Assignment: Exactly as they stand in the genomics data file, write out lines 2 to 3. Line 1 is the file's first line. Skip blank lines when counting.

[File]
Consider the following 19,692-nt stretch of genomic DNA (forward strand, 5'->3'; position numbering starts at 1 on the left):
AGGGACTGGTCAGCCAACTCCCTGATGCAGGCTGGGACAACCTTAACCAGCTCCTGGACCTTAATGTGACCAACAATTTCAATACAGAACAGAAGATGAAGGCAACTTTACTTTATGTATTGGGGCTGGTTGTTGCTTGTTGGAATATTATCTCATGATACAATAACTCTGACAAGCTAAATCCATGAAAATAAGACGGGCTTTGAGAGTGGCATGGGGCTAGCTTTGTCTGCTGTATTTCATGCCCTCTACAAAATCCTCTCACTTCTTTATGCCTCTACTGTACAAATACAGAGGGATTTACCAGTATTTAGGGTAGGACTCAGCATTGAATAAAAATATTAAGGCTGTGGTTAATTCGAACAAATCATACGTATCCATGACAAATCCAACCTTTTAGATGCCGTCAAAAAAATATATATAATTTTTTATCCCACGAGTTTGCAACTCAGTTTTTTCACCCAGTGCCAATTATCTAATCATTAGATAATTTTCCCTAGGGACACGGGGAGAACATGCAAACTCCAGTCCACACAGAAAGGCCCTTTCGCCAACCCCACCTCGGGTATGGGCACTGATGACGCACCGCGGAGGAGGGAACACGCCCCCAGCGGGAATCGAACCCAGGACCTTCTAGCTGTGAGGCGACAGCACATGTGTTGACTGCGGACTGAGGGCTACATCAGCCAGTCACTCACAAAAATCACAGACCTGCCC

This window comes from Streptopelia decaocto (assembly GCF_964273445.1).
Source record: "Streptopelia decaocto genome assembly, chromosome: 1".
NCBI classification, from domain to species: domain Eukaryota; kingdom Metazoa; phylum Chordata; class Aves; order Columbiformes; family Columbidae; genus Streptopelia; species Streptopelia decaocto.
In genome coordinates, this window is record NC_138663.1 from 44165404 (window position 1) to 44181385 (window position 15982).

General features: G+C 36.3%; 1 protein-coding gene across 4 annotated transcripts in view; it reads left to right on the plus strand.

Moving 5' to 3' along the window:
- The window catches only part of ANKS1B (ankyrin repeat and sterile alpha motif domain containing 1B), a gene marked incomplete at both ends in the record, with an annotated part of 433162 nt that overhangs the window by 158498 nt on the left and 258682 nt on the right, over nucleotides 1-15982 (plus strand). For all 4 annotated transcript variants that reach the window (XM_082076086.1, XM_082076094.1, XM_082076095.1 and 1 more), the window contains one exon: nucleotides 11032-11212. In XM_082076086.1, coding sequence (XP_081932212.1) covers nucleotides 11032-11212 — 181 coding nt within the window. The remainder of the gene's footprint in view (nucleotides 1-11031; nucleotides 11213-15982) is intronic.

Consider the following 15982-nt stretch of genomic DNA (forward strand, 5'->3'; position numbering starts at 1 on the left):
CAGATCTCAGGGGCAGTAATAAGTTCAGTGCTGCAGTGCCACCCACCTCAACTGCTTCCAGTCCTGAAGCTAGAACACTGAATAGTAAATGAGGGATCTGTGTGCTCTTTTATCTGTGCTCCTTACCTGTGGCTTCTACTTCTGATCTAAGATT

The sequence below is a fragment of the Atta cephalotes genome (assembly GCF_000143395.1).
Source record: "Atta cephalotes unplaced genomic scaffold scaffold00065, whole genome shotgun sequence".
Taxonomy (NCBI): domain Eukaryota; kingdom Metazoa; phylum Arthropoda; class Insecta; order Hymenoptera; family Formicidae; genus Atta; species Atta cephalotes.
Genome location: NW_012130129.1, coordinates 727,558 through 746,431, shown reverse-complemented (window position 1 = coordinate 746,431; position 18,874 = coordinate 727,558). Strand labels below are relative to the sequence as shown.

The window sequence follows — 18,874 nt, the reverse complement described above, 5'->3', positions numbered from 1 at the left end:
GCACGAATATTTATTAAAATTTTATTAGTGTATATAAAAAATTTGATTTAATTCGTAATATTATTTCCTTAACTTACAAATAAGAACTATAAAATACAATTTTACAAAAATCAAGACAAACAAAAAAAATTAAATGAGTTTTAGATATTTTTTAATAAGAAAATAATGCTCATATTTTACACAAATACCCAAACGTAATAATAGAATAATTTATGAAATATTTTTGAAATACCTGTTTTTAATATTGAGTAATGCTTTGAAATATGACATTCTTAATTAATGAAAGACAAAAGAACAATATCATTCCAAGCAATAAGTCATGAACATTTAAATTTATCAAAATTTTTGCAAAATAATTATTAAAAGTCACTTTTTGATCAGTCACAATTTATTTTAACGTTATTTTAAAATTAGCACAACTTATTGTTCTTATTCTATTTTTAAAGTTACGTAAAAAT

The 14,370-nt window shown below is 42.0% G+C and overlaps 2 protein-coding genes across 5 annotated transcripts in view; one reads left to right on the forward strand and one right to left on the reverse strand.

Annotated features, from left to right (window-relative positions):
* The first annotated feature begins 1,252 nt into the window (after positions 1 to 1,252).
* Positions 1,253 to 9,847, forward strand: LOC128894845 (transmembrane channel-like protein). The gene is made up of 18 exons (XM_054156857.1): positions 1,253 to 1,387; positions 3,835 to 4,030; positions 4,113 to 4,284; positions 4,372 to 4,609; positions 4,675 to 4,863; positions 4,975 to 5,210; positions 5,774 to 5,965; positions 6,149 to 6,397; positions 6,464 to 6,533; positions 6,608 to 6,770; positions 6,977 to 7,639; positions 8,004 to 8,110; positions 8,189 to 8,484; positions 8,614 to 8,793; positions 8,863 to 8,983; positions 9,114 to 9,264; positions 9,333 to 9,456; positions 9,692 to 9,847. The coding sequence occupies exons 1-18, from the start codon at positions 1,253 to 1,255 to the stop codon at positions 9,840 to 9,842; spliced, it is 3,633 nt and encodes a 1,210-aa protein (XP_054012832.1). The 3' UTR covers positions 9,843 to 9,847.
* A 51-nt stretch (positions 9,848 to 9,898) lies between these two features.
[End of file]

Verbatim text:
AGGGACTGGTCAGCCAACTCCCTGATGCAGGCTGGGACAACCTTAACCAGCTCCTGGACCTTAATGTGACCAACAATTTCAATACAGAACAGAAGATGAAGGCAACTTTACTTTATGTATTGGGGCTGGTTGTTGCTTGTTGGAATATTATCTCATGATACAATAACTCTGACAAGCTAAATCCATGAAAATAAGACGGGCTTTGAGAGTGGCATGGGGCTAGCTTTGTCTGCTGTATTTCATGCCCTCTACAAAATCCTCTCACTTCTTTATGCCTCTACTGTACAAATACAGAGGGATTTACCAGTATTTAGGGTAGGACTCAGCATTGAATAAAAATATTAAGGCTGTGGTTAATTCGAACAAATCATACGTATCCATGACAAATCCAACCTTTTAGATGCCGTCAAAAAAATATATATAATTTTTTATCCCACGAGTTTGCAACTCAGTTTTTTCACCCAGTGCCAATTATCTAATCATTAGATAATTTTCCCTAGGGACACGGGGAGAACATGCAAACTCCAGTCCACACAGAAAGGCCCTTTCGCCAACCCCACCTCGGGTATGGGCACTGATGACGCACCGCGGAGGAGGGAACACGCCCCCAGCGGGAATCGAACCCAGGACCTTCTAGCTGTGAGGCGACAGCACATGTGTTGACTGCGGACTGAGGGCTACATCAGCCAGTCACTCACAAAAATCACAGACCTGCCC

This window comes from Streptopelia decaocto (assembly GCF_964273445.1).